This matter has gone well beyond a Freedom of Information request, as I am now holding an order from the High Court and another from the Appeal Court. Given those facts, the delays of the various public officials involved are serious, seeming to show a lack of haste which verges on contempt of court. Of course, the key officials with which my attorneys are engaging are also attorneys. I tell you. Continue reading “CL Financial bailout – the Eleventh Commandment”→
I previously estimated State debt to the construction industry in the $3.2-3.5 Billion range. I have since been reliably informed that construction industry claims against WASA are estimated to be in the $600M range, which of course would be subject to verification as discussed previously. My revised estimate (see table below) is now in excess of $3.8 Billion, compared to the JCC’s 27 July 2016 estimate of $2.3 Billion.
The size of my more recent estimate gives a severe picture of the State’s indebtedness to the construction industry, which is the sector that Central Bank research shows to be the largest employer in the national economy. Apart from that, the construction industry also has deep links to other important parts of the national economy such as quarrying; banking/finance/insurance; hardware stores; a range of manufacturers; transportation and so on. Continue reading “Property Matters – Pay Day? Part Two”→
The recent high-level of public concern over the SSA Amendment Bill was of limited concern to me, until I started listening properly. In the event, the proposed law was passed by the Parliament and there is some threat from the Opposition of a lawsuit to test its constitutionality. We will see.
Two very interesting stances surfaced during the heated debates and it is at these kind of moments that I sometimes think of our so-called political divide. Those were the Right to Privacy stance disclosed by the AG and the private briefing of Parliamentarians as a legislative tool.
Last week we learned that Lawrence Duprey and his fellow CL Financial shareholders are victims of a badly-handled bailout. According to the Duprey version, the State must halt all asset disposals and he must regain control of the CL Financial group of companies. In what seemed to be an immediate response, Minister of Finance & the Economy, Colm Imbert, said he was so alarmed at the gross mismatch in the bailout figures that he decided to order a forensic audit on the entire process. These two contrasting stories are the latest big news on the CL Financial bailout.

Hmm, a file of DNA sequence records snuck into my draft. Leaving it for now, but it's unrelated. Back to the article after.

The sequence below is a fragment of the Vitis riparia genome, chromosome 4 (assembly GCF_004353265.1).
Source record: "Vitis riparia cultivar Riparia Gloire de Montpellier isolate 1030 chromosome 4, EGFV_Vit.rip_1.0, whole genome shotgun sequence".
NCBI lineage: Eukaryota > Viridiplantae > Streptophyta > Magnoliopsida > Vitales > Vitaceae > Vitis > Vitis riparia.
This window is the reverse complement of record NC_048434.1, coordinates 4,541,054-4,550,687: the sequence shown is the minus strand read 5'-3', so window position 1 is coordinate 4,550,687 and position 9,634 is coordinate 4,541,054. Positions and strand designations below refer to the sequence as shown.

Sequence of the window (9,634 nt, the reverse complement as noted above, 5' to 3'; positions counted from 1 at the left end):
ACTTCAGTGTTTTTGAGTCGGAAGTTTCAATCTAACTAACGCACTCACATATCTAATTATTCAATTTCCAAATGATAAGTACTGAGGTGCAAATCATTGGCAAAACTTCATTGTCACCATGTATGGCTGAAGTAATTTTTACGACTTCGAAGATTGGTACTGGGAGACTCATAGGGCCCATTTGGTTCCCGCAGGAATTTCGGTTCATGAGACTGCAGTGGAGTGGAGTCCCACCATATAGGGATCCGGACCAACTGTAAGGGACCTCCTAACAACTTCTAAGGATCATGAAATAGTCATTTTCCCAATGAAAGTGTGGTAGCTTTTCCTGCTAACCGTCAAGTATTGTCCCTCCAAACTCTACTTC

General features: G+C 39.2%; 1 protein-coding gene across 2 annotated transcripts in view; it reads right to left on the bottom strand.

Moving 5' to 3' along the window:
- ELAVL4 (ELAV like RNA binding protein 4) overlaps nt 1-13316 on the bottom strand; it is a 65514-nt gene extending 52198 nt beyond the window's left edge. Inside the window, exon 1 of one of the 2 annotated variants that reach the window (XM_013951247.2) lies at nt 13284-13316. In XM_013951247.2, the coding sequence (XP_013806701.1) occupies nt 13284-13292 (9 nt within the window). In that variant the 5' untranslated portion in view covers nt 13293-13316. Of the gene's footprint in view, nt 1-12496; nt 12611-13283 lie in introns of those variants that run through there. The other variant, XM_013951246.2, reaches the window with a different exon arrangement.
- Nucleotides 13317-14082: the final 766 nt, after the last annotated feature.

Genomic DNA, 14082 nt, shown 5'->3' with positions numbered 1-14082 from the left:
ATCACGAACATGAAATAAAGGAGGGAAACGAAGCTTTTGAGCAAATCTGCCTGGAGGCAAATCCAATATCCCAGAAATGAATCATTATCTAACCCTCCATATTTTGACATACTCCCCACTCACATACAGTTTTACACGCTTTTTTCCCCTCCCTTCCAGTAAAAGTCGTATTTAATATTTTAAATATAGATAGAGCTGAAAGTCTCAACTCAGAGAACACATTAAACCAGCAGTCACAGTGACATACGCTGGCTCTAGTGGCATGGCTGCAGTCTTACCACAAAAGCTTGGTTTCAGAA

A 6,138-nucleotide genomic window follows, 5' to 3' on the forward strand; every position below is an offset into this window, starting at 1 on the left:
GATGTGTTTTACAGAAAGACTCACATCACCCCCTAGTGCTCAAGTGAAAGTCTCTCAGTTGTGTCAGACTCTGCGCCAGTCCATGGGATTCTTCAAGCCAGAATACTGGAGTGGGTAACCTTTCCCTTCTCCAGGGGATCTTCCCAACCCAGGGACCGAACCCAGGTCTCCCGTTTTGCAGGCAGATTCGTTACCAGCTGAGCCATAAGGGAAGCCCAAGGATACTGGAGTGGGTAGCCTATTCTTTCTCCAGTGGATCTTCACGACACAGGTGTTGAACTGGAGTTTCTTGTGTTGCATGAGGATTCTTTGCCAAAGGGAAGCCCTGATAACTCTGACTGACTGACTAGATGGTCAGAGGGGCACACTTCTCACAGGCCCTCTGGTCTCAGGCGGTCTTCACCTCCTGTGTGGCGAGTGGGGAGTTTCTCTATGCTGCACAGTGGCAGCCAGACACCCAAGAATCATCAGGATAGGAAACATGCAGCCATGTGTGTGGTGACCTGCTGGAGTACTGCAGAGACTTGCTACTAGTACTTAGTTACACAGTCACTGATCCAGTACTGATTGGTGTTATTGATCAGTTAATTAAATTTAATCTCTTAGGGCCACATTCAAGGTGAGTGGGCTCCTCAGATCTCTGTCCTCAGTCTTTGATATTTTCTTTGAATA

I have always objected to the CL Financial bailout and it has become a strong example of how the Public Interest can be perverted under a series of disguises.
The Duprey Gambit is just the latest attack on good values in our country. It is a nasty, shocking outbreak of moral hazard. It needs to be dismantled and discredited, nothing less will do.
The Imbert Initiative looks like a welcome move to examine the details of this scandalous waste of Public Money. The proposed forensic audit seems to signal some official appetite for disclosure. However, if this is to properly protect the Public Interest, there are some ‘litmus tests’ which can show the official commitment to disclosure
The 2016 budget statement was made on Monday 5 October 2015 by newly-appointed Minister of Finance & the Economy, Colm Imbert MP. Imbert is a professional engineer, so the fact that he lacked any formal certification in the financial field sparked much debate. The budget proposals have been made, so we are well past that point now.
These expenditure and revenue figures are from the Budget Statements, so no account has been taken of either actual outcomes or supplemental appropriations – this is the process used by the Government to obtain authorisation from the Parliament to exceed the approved spending limits in the national budget.
A five-minute clip on the CL Financial bailout, the State and the ‘Code of Silence’ around how $25 Billion of your taxpayers’ Dollars were spent.
At a time when we hear of falling State revenues and we know there is no soap or toilet paper in our public hospitals, this is the story of how $25 Billion of our money was used to bailout the wealthiest man in the Caribbean.
This is the story of the fight by the Ministry of Finance to conceal the details of that massive payout.
Expenditure of Public Money Minus Transparency